- Sam Nazarian is founder of SBE, a lifestyle hospitality company.
- He launched C3 in 2019 to develop restaurant brands in both the virtual and physical space.
- The company raised $80 million and is expanding via strategic partnerships and investments.
Sam Nazarian has spent 20 years building luxe hospitality brands as chairman and CEO of SBE Entertainment, parent company of beloved hotels like Miami’s Delano and restaurant brands like Umami Burger. Now he’s using ghost kitchens and virtual brands to pack more profit into existing physical spaces like hotels, residential properties, and airports.
His newest venture, C3, which stands for “Creating Culinary Communities,” aims to create lasting restaurant brands through all available channels: restaurants, ghost kitchens, food halls, and beyond.
Nazarian described the company as intellectual property enabled by direct-to-consumer technology — that is, a collection of restaurant brands that can be easily replicated as ghost kitchens or physical locations. Combined with the sort of large real-estate deals familiar to an executive who’s spent his career developing white-hot properties around the world, he’s changing the way quick-service restaurants are built and scaled.
“We discovered very quickly through the world of SBE that having an unbelievable culinary collection really unlocked the value of the real estate of our hotels and resorts around the world,” Nazarian told Insider.
The business of ghost kitchens and virtual brands have grown exponentially during the pandemic
Celebrity-backed MrBeast Burger, a virtual concept launched in December 2020, has already grown to over 800 locations. Uber founder Travis Kalanick’s CloudKitchens has bought and converted warehouse space in cities across the country to lease to restaurant brands hoping to launch or expand their business via takeout and delivery. The ghost-kitchen segment is projected to reach $1 trillion by 2030.
C3’s plan is to use a mix of technology and real-estate deals to quickly build brands “that really resonate and have a purpose,” Nazarian said. He’s secured $80 million in Series B funding to grow the company, which is now valued at $500 million and currently has a portfolio of over 40 restaurant brands, with brick-and-mortar food halls in the works in New York, Atlanta, and Seattle. C3 has plans for international expansion, too, signing deals to bring its concepts to the UAE and Saudi Arabia this year — and, according to Nazarian, is looking at opportunities in Asia.
Using decades of brand-building experience to thrive in a young industry
“The culture of the organization that is hospitality first and tech second is really what resonates with a lot of great entrepreneurs, as they trust us with their IP, they trust us with their story, they trust us with something they’ve worked on, in some cases, decades,” Nazarian said.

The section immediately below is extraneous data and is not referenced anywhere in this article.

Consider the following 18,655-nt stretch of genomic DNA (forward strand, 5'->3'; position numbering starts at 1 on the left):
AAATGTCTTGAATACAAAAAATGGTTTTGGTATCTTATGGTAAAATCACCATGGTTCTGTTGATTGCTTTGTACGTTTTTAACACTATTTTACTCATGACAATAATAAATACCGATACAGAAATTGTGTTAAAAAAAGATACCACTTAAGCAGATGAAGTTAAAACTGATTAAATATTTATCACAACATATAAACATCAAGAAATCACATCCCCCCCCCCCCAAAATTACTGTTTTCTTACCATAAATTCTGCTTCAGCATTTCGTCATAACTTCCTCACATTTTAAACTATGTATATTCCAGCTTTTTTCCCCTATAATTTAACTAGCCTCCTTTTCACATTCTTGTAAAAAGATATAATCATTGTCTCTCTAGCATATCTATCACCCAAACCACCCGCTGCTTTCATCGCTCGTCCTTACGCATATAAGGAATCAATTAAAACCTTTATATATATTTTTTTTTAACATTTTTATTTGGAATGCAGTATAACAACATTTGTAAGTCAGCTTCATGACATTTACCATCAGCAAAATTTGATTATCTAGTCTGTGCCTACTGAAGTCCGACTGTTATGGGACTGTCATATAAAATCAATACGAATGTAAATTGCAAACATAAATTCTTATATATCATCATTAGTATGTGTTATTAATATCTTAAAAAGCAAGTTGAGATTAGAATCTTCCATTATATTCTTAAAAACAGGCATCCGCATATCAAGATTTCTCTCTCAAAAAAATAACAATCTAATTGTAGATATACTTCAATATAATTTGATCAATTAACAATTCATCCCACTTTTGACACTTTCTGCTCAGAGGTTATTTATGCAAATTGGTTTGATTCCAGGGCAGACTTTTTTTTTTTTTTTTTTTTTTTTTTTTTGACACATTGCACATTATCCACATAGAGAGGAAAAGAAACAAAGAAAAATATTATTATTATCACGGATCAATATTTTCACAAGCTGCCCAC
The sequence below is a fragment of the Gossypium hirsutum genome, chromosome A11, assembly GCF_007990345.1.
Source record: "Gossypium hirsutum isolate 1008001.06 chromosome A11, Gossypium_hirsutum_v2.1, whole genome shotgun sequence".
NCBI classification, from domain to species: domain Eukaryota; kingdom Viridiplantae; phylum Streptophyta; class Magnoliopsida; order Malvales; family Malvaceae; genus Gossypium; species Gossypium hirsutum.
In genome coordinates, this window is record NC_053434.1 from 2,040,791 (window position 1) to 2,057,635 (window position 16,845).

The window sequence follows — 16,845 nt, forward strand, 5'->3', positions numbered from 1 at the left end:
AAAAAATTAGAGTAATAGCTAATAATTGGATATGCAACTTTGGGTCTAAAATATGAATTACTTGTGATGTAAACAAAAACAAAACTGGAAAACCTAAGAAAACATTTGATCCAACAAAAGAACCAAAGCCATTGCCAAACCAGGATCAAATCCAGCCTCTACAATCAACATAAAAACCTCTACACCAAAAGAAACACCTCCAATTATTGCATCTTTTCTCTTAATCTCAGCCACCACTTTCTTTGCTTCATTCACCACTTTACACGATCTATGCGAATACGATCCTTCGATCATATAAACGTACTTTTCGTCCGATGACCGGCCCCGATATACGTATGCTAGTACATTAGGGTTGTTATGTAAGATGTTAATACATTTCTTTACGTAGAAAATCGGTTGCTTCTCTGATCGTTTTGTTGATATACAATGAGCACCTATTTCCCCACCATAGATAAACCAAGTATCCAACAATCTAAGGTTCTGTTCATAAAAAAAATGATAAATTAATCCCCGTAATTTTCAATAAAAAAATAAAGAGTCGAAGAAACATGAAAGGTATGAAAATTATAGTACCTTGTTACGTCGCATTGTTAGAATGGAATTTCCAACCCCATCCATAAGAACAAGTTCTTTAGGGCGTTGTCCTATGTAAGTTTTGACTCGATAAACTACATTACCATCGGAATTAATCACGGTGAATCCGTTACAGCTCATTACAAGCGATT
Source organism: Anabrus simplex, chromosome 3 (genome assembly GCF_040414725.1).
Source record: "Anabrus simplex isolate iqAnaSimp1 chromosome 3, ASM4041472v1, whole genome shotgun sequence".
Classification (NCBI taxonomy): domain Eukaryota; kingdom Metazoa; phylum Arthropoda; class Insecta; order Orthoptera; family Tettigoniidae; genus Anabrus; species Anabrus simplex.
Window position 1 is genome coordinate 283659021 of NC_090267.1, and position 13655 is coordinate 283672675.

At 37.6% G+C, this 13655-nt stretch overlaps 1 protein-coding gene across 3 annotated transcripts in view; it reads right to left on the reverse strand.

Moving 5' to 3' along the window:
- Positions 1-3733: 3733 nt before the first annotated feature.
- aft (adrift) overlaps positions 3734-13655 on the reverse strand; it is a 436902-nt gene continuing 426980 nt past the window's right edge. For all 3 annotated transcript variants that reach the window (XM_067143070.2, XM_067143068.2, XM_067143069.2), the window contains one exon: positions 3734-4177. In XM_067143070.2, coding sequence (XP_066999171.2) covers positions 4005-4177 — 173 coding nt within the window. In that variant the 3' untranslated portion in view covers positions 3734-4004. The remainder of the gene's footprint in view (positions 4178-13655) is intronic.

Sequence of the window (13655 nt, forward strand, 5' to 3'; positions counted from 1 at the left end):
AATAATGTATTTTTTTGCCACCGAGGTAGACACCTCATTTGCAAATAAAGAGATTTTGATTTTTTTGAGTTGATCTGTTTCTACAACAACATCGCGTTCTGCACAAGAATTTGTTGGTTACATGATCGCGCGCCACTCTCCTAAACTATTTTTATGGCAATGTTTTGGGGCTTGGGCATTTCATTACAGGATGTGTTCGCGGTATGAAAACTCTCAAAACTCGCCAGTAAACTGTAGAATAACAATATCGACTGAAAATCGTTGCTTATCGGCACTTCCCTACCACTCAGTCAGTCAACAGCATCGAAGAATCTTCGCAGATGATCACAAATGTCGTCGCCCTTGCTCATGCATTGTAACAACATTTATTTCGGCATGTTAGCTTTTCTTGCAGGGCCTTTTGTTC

Some C3 brands started offline — Umami Burger, for example, has dine-in locations around the world. In April, the company signed a deal with Los Angeles-based, fast-casual, Israeli-Mediterranean concept Soom Soom Fresh to expand across a handful of US markets via its ghost kitchens and food halls.
Other C3 restaurant concepts are launched online first, but unlike many of the other virtual concepts hitting the market, the goal is expansion into physical locations.
Customers need to make an emotional connection, Nazarian said — no one should feel like their food comes “from a kitchen in some obscure location.”
Investors give insight into its growth strategy
A fleet of distributed kitchens is part of the company’s growth strategy, however. Reef Technologies, a parking operator that installs ghost kitchens in trailers in its lots, invested $25 million in the last round of funding. It’s committed 500 of its “kitchen vessels” to C3’s efforts by 2024. C3 already works with Reef, and Nazarain said that up to five C3 brands can operate from one trailer.
Some of the round’s other investors illustrate how C3 plans to grow: Brookfield Global Asset Management, which led the round along with Reef, will open 10 locations featuring C3 brands, including the Manhattan food hall opening this year. Westfield, which manages several airport terminals in the US, invested $5 million and has committed to 19 C3 shared-kitchen and brick-and-mortar locations.
C3 is also taking advantage of underused existing restaurant kitchens through a partnership with Chowly, a company that facilitates online orders for restaurant locations. The 10,000 restaurants who use Chowly to manage their own online ordering can create their own ghost-kitchen businesses with access to 40 C3 brands.
“It really enables them — by us giving them the tools of the brand, the technology, and the logistical support — to run their kitchens 17 hours a day,” Nazarian said. In turn, he expects this will drive profitability for restaurants, offer more hours for their employees, and encourage more community involvement.
Then there’s the software. C3 has its own mobile-ordering app to support its brands called CitizensGO. Customers can use it to order from multiple C3 brands in one transaction — a digital food hall of sorts — in what’s become an important marker in the space. Larger third-party delivery companies built their products for individual restaurants and have yet to offer a universal way to order from several restaurant concepts at once.
“We convinced ourselves to not just be relevant in one vertical of the food tech space, but all of them,” Nazarian said.
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